It’s no secret that technology has changed over the years, but what does that mean for the modern, industrial workplace? When you look at many factories today, you’d probably see a variety of machines – different eras, different complexities and diverse skill sets required.
Older machines are typically manually operated and may be completely unguarded. For this reason, safety hazards may be easy to identify. However, for modern automated machinery, such as robotics, human safety depends on interconnected systems and software.
“When reviewing the operations of complex automation systems, specialist knowledge is required to identify these hazards,” licensed professional engineer Ken Hackworth explained recently. “Complex automation, although having the potential to improve worker safety, has created a new set of challenges – complex safety systems and scenarios must be carefully assessed. After all, robots are not performing maintenance on machinery – people are. Whether a person enters the machine for setup or unjams a machine to restart production, human interaction is inevitable.”
“We see some machines jamming every five minutes,” he said. “Operators are exposed to a myriad of hazards, everything from sharp edges to software errors and component failures. Of these, inadvertent starting of the machine – exposing an operator to hazardous energy – is among the most dangerous. Powered machinery, if not properly safeguarded, presents a high risk for injuries such as amputations and fatalities. We see these routinely.”
A point clearly made in a joint webinar developed by UL and EHS Today. In the presentation, Hackworth, who contributed his expertise, showed images from real-world machinery accidents. [Warning: The pictures are not for the faint-hearted.]
“Each machine presents unique hazards,” said Tony Robertson, business development manager with UL’s Energy and Power Technologies Division. “We want to help employers identify the risks and safety concerns on the machines, to help make it as safe a workplace environment as possible.”
It’s not only the machinery that’s changing
Employers are required to provide a safe workplace – it’s an Occupational Safety and Health Administration (OSHA) requirement in the U.S. Part of providing a safe workplace is identifying the hazards before an accident occurs. Employers have to identify the correct skills needed to operate a machine and offer the right training and supervision to help ensure workplace safety.
“If there’s an injury related to a machine, the first thing OSHA or another similar organization will ask is ‘What did you do to prevent this accident?’ And, that is a key question,” Robertson said. “Beware of self-assessment. An independent third party can identify risks and potential solutions that you may miss on your own.”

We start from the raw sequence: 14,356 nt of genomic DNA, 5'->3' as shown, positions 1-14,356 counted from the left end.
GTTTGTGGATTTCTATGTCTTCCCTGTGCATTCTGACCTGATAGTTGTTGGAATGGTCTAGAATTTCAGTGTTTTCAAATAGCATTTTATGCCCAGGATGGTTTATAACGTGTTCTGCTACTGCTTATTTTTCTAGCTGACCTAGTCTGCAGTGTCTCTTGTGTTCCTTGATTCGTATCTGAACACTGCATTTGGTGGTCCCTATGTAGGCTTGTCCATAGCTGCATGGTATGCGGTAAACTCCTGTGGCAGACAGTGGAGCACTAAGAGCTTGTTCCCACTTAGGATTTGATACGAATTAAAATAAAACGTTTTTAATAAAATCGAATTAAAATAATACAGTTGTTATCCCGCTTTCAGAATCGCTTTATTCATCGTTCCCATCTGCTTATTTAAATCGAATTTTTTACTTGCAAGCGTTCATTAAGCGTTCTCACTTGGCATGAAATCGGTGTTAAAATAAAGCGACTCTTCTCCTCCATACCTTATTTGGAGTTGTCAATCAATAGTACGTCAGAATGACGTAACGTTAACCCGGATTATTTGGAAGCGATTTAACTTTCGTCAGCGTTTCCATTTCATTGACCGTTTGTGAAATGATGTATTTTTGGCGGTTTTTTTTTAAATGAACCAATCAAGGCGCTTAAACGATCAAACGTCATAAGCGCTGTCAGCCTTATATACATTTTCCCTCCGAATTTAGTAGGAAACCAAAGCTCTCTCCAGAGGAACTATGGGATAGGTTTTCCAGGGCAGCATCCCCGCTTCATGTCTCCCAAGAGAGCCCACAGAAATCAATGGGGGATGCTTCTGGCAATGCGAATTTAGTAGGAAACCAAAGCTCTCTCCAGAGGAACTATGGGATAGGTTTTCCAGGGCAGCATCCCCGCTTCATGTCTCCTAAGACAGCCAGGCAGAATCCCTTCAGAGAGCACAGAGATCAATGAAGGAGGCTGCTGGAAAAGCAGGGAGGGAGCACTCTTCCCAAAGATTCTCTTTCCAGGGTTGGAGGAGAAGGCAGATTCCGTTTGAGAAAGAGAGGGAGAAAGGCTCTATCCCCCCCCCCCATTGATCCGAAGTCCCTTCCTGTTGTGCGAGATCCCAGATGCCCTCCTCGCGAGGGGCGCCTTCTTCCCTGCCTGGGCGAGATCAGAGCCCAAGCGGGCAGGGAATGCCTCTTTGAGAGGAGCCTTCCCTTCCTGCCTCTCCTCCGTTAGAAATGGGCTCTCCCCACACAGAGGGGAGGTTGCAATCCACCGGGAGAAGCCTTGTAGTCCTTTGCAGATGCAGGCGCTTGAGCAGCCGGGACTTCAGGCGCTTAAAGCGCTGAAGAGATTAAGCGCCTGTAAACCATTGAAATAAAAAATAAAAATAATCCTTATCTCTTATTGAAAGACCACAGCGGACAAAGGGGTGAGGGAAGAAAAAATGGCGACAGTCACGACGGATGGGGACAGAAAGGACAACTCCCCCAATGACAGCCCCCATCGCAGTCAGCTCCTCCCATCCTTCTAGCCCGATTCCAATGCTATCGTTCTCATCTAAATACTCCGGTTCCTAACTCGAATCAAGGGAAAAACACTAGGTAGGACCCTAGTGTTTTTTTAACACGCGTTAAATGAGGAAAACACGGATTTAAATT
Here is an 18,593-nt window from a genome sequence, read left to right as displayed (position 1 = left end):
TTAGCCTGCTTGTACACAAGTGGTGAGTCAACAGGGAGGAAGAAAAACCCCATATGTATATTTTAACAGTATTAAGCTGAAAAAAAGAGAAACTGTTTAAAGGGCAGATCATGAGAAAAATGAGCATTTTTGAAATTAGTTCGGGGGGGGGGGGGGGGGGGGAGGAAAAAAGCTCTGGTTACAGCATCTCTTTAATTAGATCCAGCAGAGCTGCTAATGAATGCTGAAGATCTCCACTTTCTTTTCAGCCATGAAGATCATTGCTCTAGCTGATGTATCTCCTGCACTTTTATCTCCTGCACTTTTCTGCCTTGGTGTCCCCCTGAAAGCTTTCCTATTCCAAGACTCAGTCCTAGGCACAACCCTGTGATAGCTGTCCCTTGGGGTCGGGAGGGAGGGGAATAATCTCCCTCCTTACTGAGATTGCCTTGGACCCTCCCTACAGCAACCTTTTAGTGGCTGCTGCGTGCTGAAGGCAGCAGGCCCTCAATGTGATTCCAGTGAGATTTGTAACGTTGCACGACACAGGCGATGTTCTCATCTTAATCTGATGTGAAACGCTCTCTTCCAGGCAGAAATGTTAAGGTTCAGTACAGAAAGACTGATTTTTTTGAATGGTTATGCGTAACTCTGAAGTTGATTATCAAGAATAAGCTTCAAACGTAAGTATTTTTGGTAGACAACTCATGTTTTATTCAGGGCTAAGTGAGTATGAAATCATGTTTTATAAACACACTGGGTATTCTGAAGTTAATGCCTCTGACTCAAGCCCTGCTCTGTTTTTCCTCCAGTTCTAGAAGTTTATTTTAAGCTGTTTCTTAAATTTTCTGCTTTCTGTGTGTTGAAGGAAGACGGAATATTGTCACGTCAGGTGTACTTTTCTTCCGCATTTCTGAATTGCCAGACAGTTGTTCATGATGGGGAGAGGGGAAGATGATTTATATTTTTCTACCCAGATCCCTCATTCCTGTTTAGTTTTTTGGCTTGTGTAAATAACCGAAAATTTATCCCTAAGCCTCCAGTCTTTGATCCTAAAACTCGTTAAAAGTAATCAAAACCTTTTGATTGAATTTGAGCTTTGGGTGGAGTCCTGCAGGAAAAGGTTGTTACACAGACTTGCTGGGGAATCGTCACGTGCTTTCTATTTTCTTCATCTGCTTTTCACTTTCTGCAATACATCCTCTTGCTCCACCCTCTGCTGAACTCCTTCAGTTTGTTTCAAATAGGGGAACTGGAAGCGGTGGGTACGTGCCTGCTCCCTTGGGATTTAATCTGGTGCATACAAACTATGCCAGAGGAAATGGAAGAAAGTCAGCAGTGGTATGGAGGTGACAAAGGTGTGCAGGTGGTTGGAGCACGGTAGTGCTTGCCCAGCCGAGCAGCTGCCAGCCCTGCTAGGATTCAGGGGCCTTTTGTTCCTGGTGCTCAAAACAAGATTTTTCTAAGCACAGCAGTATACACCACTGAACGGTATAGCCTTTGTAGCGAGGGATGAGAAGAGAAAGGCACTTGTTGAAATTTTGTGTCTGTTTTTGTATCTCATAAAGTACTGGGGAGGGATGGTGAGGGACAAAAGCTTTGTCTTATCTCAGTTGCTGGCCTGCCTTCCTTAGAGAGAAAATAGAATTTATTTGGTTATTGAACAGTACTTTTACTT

Fortunately, tools and services are available to help manufacturing facilities owners understand and mitigate their risk.
Options for a safer machine (and employee, too!)
Different needs require different levels of service. Some manufacturers proactively request a hazard assessment to help determine risk for each machine – high, medium and low. With this type of service, a field engineer performs an overview of the entire factory or plant to provide a list of the machines that need more attention. At UL, a hazard assessment is considered a Level 1 or basic service.
“That’s good for the employer,” Hackworth said. “Finding a dangerous machine can be like finding a needle in a haystack. A factory audit helps identify and prioritize safety concerns for the employer.”
One step above a hazard assessment is a more in-depth review called a safety assessment. It’s a Level 2 service that includes a compliance audit overview with a high-level risk assessment. This service offers a more in-depth report and can be performed on an individual machine or all machines within the facility.
The third service, also called Level 3, is an ANSI/RIA compliant process that yields the most amount of information as it’s the most extensive.
“Typically, the customer has one or two machines that need a detailed review,” Hackworth said. “They use our detailed report to perform upgrades on a piece of equipment.”
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Regardless of the type of product built in a plant, manufacturers want to improve safety and lower the risk of injury by looking at the machines and how humans interact with the machine.
“Every machine has a different level of risk or a different safety concern that needs to be addressed,” Robertson added. “At UL, we truly want to assess that machine for safe operation and provide a report so that they can make a safer machine.”